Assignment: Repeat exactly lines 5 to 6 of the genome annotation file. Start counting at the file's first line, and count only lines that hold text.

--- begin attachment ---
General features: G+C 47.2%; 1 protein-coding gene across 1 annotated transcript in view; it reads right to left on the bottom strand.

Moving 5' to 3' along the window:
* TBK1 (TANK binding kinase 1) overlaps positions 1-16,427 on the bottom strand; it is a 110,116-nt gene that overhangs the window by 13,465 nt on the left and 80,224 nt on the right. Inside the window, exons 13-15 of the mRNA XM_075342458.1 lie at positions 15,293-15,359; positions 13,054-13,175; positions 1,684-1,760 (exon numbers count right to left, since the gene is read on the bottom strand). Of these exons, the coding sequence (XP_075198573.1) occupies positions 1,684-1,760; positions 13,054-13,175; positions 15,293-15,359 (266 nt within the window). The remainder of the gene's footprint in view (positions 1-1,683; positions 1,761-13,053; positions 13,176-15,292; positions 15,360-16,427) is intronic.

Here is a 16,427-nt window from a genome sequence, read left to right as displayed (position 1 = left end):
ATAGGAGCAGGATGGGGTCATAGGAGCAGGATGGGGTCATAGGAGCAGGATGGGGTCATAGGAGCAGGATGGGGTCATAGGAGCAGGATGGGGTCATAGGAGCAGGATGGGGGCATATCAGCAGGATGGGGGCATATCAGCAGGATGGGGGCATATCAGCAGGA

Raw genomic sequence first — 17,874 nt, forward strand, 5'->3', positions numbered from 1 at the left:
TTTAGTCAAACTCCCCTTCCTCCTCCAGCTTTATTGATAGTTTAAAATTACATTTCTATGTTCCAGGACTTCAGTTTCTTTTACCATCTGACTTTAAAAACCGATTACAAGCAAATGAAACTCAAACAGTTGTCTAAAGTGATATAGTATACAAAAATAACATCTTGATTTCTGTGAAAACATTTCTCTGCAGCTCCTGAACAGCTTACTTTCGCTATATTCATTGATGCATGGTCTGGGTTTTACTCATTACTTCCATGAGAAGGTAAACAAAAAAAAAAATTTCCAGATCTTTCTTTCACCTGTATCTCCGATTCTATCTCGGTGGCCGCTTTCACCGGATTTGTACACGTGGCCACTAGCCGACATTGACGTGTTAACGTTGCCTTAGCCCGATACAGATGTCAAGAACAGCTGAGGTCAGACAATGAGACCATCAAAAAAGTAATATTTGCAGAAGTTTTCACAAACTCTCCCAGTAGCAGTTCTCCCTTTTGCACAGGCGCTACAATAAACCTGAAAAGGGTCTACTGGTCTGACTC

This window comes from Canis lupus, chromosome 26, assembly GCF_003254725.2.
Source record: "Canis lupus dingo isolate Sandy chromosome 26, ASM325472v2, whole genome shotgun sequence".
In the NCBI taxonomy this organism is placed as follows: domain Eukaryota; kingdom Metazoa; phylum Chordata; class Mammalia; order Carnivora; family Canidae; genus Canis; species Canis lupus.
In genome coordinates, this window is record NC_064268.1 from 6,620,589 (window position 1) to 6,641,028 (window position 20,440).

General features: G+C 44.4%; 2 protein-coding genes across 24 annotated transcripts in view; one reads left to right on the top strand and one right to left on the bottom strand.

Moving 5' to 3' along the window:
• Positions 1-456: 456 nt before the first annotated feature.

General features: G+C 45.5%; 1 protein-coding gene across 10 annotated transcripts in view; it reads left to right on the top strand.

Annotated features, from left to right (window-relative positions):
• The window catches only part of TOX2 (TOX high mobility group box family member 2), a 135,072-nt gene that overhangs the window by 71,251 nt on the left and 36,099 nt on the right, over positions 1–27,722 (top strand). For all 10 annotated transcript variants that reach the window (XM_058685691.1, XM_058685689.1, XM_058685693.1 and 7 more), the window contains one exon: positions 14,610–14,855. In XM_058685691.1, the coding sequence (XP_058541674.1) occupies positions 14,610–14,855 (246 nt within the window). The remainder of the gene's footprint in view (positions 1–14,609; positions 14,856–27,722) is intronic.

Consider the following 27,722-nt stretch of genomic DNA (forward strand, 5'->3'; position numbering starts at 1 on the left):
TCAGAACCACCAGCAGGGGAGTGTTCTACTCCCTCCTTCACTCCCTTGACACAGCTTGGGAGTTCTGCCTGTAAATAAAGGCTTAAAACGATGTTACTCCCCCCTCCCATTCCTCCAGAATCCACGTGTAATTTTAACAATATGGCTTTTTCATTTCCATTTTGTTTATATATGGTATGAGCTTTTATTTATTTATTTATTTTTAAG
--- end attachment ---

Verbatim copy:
ATAGGAGCAGGATGGGGTCATAGGAGCAGGATGGGGTCATAGGAGCAGGATGGGGTCATAGGAGCAGGATGGGGTCATAGGAGCAGGATGGGGTCATAGGAGCAGGATGGGGGCATATCAGCAGGATGGGGGCATATCAGCAGGATGGGGGCATATCAGCAGGA

Raw genomic sequence first — 17,874 nt, forward strand, 5'->3', positions numbered from 1 at the left: